When Villeneuve arrived at Malta in September 1798, the island was already in turmoil: the dissolution of the Roman Catholic Church on the island under French rule had been highly unpopular with the Maltese population, who forced the French garrison to retreat into the fortress of Valletta on 2 September.[4] By the start of October, British and Portuguese troops had supplemented the Maltese irregulars, while a naval squadron watched Valletta harbour, to prevent any French effort to resupply and reinforce the garrison.[5] Although small quantities of material reached Valletta from France in early 1799, by the start of 1800 no ship had arrived for more than seven months, and the garrison was near starvation.[6] In an effort to resupply the garrison, the French sent a convoy from Toulon in February 1800, but the ships were intercepted off Malta by a squadron under Nelson on 17 February and in the ensuing battle the flagship Généreux was captured and Contre-Admiral Jean-Baptiste Perrée was killed.[7]

Without Perrée's supplies, the garrison faced continued food shortages, and by March Vaubois and Villeneuve decided to send an urgent request for support to France. For this operation they chose the 80-gun Guillaume Tell under Captain Saulnier, partly because the condition and size of the ship enabled Vaubois to embark over 900 men aboard, many of whom were sick or wounded.[8] Contre-Admiral Denis Decrès had command of the ship and Vaubois and Villeneuve confirmed the date of departure for 30 March. While the French prepared this expedition, the British maintained their blockade, although without their commander. Nelson, in defiance of specific orders from his commanding officer Lord Keith, had retired to Palermo on Sicily to be with Emma, Lady Hamilton, the wife of the British ambassador Sir William Hamilton with whom Nelson was conducting an adulterous affair.[9] In his absence, command had passed to Captain Sir Thomas Troubridge on HMS Culloden and then to Captain Manley Dixon on HMS Lion.[10]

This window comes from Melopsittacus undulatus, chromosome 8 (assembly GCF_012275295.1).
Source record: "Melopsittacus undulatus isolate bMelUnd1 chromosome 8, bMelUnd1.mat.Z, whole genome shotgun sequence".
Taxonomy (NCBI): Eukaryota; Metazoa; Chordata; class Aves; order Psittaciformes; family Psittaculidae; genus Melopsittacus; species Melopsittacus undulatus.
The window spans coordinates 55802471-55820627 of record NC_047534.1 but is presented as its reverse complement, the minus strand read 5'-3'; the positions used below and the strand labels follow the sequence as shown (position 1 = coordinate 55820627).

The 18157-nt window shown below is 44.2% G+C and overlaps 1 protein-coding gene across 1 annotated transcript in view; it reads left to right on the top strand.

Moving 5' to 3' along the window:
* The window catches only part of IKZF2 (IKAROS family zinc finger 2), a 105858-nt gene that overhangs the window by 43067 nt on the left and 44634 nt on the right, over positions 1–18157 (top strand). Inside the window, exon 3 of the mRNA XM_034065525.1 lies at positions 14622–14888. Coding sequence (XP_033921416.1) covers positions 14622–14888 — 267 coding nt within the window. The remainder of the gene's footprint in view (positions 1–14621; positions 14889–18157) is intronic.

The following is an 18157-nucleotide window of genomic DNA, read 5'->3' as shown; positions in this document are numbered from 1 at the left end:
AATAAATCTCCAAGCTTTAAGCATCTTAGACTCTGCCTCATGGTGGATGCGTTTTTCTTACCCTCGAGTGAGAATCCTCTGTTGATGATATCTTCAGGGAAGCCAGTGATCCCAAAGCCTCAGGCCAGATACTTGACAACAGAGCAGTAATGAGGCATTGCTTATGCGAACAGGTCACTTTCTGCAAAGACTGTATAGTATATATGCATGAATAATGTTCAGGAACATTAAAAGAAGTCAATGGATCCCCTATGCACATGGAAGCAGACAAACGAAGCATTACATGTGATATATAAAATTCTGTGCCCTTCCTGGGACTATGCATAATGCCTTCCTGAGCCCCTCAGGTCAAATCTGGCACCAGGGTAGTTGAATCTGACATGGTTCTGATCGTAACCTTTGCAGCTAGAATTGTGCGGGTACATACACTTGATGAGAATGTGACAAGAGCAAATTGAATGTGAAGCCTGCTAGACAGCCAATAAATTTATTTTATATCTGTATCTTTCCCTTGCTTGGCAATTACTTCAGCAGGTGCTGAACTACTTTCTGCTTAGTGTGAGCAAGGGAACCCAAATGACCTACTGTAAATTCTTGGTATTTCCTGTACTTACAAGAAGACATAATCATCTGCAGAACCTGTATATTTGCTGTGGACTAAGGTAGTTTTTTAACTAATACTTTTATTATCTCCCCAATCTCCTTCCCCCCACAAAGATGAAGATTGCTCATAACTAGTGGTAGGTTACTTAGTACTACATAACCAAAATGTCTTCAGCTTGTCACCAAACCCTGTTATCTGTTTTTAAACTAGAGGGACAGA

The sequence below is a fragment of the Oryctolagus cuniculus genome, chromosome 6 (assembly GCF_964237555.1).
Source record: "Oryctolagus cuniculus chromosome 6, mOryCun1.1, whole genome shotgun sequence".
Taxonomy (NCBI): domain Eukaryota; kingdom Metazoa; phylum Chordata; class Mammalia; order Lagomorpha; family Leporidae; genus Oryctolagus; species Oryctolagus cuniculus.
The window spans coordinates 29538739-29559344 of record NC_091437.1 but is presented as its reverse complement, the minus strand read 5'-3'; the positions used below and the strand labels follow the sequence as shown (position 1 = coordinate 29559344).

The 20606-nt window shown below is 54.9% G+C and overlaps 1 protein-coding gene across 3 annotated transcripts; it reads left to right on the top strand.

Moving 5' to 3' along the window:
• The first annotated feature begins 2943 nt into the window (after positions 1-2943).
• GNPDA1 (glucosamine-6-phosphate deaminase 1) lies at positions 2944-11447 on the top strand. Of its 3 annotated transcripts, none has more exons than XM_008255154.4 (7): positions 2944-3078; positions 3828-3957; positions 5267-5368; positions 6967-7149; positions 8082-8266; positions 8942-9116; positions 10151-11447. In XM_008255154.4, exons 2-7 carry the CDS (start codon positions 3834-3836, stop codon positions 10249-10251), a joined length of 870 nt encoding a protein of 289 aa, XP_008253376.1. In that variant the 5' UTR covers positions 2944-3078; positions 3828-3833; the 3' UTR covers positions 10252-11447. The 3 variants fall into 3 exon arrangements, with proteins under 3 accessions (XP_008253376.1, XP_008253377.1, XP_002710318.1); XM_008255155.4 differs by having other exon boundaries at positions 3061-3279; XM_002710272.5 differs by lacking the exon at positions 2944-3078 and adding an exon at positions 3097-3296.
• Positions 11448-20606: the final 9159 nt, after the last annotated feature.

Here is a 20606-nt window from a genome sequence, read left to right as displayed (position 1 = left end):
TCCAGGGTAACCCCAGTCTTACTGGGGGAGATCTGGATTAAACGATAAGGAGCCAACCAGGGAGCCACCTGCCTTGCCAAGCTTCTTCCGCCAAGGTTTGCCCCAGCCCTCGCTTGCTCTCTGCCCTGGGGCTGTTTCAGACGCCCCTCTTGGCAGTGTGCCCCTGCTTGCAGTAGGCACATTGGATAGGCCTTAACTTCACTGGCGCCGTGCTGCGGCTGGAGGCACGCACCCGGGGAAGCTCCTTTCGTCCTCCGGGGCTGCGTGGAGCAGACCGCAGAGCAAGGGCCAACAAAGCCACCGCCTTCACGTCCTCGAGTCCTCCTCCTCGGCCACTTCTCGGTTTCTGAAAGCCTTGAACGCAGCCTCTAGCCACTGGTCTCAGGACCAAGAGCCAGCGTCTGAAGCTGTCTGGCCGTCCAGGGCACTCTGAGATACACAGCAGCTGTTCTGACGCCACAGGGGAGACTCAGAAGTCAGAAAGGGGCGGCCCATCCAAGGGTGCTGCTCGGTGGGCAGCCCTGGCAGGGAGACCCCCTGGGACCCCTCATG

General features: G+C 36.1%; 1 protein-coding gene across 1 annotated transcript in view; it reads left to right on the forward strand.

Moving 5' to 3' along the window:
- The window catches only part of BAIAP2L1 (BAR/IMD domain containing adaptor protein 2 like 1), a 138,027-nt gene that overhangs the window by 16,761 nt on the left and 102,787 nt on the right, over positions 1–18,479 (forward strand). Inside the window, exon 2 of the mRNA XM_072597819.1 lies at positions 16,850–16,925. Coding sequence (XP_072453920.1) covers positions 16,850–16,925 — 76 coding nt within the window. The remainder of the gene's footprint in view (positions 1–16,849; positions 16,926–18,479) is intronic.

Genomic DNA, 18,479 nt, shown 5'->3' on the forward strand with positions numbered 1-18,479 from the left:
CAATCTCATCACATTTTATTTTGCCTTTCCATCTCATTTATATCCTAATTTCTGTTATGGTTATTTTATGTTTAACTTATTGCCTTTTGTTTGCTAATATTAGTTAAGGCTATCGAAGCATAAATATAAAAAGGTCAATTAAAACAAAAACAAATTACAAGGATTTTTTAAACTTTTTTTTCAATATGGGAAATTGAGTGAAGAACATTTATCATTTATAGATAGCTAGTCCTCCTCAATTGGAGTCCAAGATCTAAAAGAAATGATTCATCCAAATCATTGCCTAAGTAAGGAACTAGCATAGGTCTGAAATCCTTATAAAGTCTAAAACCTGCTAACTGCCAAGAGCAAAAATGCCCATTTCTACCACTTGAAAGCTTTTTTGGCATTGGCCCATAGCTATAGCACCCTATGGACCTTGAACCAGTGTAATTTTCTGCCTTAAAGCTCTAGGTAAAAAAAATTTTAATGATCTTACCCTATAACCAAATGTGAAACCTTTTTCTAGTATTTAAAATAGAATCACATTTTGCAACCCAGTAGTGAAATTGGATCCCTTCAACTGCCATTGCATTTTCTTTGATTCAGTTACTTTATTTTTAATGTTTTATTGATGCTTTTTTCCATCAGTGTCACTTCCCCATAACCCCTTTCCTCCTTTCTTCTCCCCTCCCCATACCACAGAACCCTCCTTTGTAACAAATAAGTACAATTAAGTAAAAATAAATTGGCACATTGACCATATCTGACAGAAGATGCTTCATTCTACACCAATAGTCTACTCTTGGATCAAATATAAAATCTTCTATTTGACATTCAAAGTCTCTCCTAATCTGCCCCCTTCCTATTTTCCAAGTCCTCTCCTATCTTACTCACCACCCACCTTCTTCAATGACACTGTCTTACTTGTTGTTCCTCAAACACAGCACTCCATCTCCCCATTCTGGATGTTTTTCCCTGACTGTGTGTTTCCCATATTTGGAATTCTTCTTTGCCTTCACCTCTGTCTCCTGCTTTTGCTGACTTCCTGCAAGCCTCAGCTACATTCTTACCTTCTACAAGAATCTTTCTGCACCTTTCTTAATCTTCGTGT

At 23:00 on 30 March, with a strong wind from the south, Guillaume Tell sailed from Valletta, Decrés hoping to use the cover of darkness to escape the British blockade. Dixon had deployed his ships around the island, with Valletta watched by the frigate HMS Penelope under Captain Henry Blackwood.[8] At 23:55, Blackwood's lookouts spotted Guillaume Tell and the captain gave chase, ordering the brig HMS Minorca under Commander George Miller to convey the message to Dixon, whose ships were just visible in the distance.[11] Blackwood also attempted to signal his discovery to his commanding officer as Penelope gave chase.[12]

Blackwood rapidly gained on the ship of the line and by 00:30 the frigate was within range, pulling up under the stern of Guillaume Tell and beginning a steady fire to which Decrés could only respond with his stern-chasers, light cannon situated in the stern of the ship.[13] Decrés recognised that if he stopped to engage Penelope then the rest of Berry's squadron, visible on the horizon to the south, would soon overwhelm him. He therefore continued sailing to the northeast, hoping his heavy ship of the line could outrun the light and speedy frigate. However, Penelope was too fast, and Blackwood handled his ship with considerable skill, managing to pass Decrés' stern repeatedly and pour several raking broadsides into the French ship.[14]